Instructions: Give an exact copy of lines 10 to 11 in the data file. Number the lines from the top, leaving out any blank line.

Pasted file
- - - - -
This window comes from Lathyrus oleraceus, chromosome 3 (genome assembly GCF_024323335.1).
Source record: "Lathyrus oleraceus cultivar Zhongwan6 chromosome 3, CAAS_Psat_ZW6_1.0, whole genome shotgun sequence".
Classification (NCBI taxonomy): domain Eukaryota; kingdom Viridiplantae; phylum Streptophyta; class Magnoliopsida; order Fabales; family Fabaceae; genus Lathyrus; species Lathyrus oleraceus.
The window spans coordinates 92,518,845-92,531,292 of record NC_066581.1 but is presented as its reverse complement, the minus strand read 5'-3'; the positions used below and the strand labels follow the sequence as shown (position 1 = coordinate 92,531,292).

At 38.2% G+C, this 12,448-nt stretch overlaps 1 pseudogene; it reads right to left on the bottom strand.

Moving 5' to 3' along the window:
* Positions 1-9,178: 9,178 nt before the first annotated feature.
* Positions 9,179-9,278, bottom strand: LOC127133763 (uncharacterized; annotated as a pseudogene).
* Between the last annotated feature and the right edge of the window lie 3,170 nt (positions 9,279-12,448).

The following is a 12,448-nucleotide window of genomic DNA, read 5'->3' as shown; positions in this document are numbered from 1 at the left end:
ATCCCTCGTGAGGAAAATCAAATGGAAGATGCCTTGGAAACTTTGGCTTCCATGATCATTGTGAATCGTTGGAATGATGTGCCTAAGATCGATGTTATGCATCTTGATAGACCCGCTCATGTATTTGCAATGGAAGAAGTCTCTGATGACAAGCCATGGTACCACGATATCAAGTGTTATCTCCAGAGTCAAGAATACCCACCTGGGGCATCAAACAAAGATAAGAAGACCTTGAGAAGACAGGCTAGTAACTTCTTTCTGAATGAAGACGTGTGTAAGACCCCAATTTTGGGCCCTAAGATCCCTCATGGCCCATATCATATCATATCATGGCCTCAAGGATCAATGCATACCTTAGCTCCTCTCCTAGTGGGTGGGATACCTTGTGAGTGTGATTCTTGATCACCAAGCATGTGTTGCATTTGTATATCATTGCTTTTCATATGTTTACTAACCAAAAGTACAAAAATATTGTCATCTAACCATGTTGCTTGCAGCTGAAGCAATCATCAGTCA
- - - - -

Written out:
The following is a 12,448-nucleotide window of genomic DNA, read 5'->3' as shown; positions in this document are numbered from 1 at the left end:
ATCCCTCGTGAGGAAAATCAAATGGAAGATGCCTTGGAAACTTTGGCTTCCATGATCATTGTGAATCGTTGGAATGATGTGCCTAAGATCGATGTTATGCATCTTGATAGACCCGCTCATGTATTTGCAATGGAAGAAGTCTCTGATGACAAGCCATGGTACCACGATATCAAGTGTTATCTCCAGAGTCAAGAATACCCACCTGGGGCATCAAACAAAGATAAGAAGACCTTGAGAAGACAGGCTAGTAACTTCTTTCTGAATGAAGACGTGTGTAAGACCCCAATTTTGGGCCCTAAGATCCCTCATGGCCCATATCATATCATATCATGGCCTCAAGGATCAATGCATACCTTAGCTCCTCTCCTAGTGGGTGGGATACCTTGTGAGTGTGATTCTTGATCACCAAGCATGTGTTGCATTTGTATATCATTGCTTTTCATATGTTTACTAACCAAAAGTACAAAAATATTGTCATCTAACCATGTTGCTTGCAGCTGAAGCAATCATCAGTCA